The Sengoku Period (戦国時代) was also known as the Warring States period and lasted from 1467, the beginning of the Ōnin War (応仁の乱 Ōnin no Ran), until 1568, when Oda Nobunaga entered Kyōto to assert national hegemony.
Some historians date it from 1490, when Hosokawa Katsumoto (細川 勝元, 1430-1473), the kanrei (管領, shogunal deputy), took over the actual power of the Muromachi shogunate, others from 1491, when Hōjō Sōun (北条 早雲, 1432-1519) conquered Izu Province (modern-day Shizuoka Prefecture) and began to rise to control over the Kantō region. Although the Sengoku Period is often described as a transitional period between medieval and premodern ages, most historians regard it as the final stage of Japan’s middle ages.
As a result of weakening shogunal leadership, local shugodai (守護代, deputy military governors) and kokujin (国人, local military proprietors) established military and political control over provinces that had previously been ruled by the great shugo (守護, military governor) houses. The imperial court, the Ashikaga shōgun, the shugo based in Kyōto, and temples found themselves powerless against this new group of local rulers, called Sengoku daimyō. These regional warlords waged constant war to defend or enlarge their domains. Only in the 1560s did Oda Nobunaga succeed in defeating his competitors and emerged as a potential national unifier of Japan.
Despite political instability, the Sengoku period saw remarkable economic growth: the Sengoku daimyō worked to enrich their domains, build up their armies and implemented flood control and land reclamation projects; agriculture expanded, and rice harvests increased substantially, as did the production of raw materials for handicraft industries. The mining industry witnessed a veritable boom, with many new mines opened for the production of gold, silver, copper, and iron, furthering, in turn, the development of smiths and foundries. The cotton industry also had its beginnings in this period. Before that time all cotton yam and cloth had been imported, but the cultivation of cotton started in Mikawa Province (a part of modern-day Aichi Prefecture) around this time, leading to the production of domestic yam and cloth, with cotton cloth becoming the principal fabric of the premodern period. Along with industrial development, commerce also expanded, too: numerous stores were established in towns and along heavily travelled roads, boat transportation flourished, and the daimyō were able to trade with distant provinces.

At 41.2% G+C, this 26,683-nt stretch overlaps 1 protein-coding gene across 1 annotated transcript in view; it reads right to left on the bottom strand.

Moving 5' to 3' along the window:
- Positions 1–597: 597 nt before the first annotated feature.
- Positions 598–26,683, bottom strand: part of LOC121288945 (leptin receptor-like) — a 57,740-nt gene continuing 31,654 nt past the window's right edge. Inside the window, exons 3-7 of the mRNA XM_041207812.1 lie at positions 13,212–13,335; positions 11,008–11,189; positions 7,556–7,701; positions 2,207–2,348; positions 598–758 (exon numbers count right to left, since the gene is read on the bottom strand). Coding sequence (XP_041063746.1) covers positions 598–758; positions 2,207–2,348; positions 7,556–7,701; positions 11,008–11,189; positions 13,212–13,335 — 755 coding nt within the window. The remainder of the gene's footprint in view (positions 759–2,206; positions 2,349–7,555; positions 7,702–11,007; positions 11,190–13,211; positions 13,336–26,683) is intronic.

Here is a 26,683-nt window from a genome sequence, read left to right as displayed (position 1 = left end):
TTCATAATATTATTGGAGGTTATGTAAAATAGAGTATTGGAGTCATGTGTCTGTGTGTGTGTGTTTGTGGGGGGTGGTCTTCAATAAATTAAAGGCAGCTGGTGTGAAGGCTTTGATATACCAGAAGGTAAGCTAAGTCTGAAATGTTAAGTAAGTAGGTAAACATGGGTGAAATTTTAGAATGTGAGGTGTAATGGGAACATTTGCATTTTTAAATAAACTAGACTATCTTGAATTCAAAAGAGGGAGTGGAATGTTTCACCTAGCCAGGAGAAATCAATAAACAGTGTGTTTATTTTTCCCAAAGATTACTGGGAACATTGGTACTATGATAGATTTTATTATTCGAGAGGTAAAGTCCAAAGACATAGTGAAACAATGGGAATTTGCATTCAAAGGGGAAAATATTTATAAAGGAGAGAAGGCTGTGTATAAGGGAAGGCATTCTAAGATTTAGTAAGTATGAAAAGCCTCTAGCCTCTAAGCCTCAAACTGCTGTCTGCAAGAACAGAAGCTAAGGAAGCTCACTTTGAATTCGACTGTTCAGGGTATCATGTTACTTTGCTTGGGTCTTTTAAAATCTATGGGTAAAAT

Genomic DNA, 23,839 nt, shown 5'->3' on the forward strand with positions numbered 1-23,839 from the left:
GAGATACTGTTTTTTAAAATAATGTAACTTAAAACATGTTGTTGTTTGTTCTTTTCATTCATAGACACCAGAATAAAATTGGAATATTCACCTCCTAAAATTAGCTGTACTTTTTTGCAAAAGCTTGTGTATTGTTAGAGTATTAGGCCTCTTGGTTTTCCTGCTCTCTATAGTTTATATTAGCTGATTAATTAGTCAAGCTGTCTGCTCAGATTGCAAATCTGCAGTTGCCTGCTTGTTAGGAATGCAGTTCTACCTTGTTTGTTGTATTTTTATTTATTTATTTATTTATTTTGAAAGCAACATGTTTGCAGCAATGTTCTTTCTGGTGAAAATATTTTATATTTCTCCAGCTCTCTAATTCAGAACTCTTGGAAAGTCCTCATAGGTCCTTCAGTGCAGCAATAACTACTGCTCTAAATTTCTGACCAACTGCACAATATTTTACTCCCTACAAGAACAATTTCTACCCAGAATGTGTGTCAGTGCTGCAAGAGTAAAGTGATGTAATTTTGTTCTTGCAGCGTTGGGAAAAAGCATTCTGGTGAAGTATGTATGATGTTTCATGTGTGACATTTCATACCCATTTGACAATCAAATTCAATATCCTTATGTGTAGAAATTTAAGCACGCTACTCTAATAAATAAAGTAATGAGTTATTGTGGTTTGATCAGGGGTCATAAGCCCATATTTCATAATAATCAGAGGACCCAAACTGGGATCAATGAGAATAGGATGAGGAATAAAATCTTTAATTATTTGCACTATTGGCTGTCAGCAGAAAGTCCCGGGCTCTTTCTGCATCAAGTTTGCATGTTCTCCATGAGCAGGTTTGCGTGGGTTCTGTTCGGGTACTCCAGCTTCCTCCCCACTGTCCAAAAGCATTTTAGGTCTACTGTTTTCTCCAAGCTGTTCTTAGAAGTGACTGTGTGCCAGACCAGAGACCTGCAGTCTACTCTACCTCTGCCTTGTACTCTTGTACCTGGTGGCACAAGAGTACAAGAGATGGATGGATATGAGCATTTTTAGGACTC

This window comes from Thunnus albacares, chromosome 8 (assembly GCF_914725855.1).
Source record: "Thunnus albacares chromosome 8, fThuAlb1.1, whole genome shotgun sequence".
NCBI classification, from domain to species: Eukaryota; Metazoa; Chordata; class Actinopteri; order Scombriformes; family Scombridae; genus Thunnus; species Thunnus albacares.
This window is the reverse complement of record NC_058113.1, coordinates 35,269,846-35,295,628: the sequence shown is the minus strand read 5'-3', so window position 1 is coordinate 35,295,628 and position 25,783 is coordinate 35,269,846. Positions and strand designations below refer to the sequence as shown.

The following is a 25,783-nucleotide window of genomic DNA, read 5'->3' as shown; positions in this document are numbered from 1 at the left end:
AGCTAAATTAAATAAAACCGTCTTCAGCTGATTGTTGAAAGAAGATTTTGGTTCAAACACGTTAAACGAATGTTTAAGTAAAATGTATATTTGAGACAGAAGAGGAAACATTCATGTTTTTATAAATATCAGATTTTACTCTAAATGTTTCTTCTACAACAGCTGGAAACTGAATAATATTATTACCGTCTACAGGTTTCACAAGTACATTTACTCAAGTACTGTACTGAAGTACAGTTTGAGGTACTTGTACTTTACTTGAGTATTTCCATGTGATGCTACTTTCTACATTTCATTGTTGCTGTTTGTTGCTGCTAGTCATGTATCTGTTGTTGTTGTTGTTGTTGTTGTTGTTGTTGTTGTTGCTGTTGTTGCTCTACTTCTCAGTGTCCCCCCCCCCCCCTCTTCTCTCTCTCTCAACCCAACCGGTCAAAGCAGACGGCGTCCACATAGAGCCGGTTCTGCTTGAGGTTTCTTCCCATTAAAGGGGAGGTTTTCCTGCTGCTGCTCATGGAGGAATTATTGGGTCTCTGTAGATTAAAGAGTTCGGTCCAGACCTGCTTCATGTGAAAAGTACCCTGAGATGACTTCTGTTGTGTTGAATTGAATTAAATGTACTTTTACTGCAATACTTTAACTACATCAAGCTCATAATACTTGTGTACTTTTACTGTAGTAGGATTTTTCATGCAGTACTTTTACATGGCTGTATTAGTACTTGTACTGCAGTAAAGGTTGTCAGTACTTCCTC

The increase in trade over a wide area resulted in the formation of commercial cities, where commodities were collected and distributed. Representative towns were Sakai, Hyōgo (now Kobe), Kuwana, and Hakata. With the end of the Ōnin War, Kyōto, a battlefield of eleven years, regained its former importance as the industrial and commercial centre of Japan. Influential merchants managed the affairs of these cities and towns and attained a degree of political autonomy, defending them in cooperation with the ordinary citizenry. Christian missionaries in Sakai at the time were struck with the similarities between Sakai and the free cities of medieval Europe. During the later Sengoku Period, castle towns grew up around the castles of influential daimyō and served as political and commercial centres.
Another paradoxical development during the century of civil war was the nationwide diffusion of culture, formerly the prerogative of the nobility and clergy in Kyōto and Nara. A significant role in this process was played by Zen priests and rengashi (連歌師, linked-verse poets) who were invited to the provinces by the Sengoku daimyō. The Zen priests taught Confucianism, classical Chinese poetry (漢詩 kanshi), and ink painting and were also influential in the publication of various books. The rengashi taught renga and haikai (俳諧 or 誹諧, humorous or vulgar renga poetry) and the Japanese classics. Under the patronage of the wealthy merchants of Sakai and Kyōto, who were themselves outstanding practitioners, the traditional arts, the tea ceremony, no, and various types of music flourished. Books aimed at the general public, like Otogi-zoshi (お伽草子, collections of moralistic stories) and the kanginshu (感吟, a collection of popular songs), were published. The setsūyoshū (節用集), a dictionary for everyday use compiled by Zen priests, was also published. Christianity was introduced to Japan by Francis Xavier in 1549. He and his fellow missionaries also brought with them European, or namban (南蛮, “southern barbarian”), culture.
- Sengoku Biographical Dictionary (Samurai Archives)
- Nussbaum, Louis-Frédéric, Japan Encyclopedia, Harvard University Press 2005
- Turnbull, Stephen, The Samurai: A Military History, Macmillan 1977
Scene from the Ōnin War by Kamonnosuke Hisakuni (掃部助久国), Shinnyodō engi, vol.3
Sengoku daimyō 1572 (Source: Harvard FAS)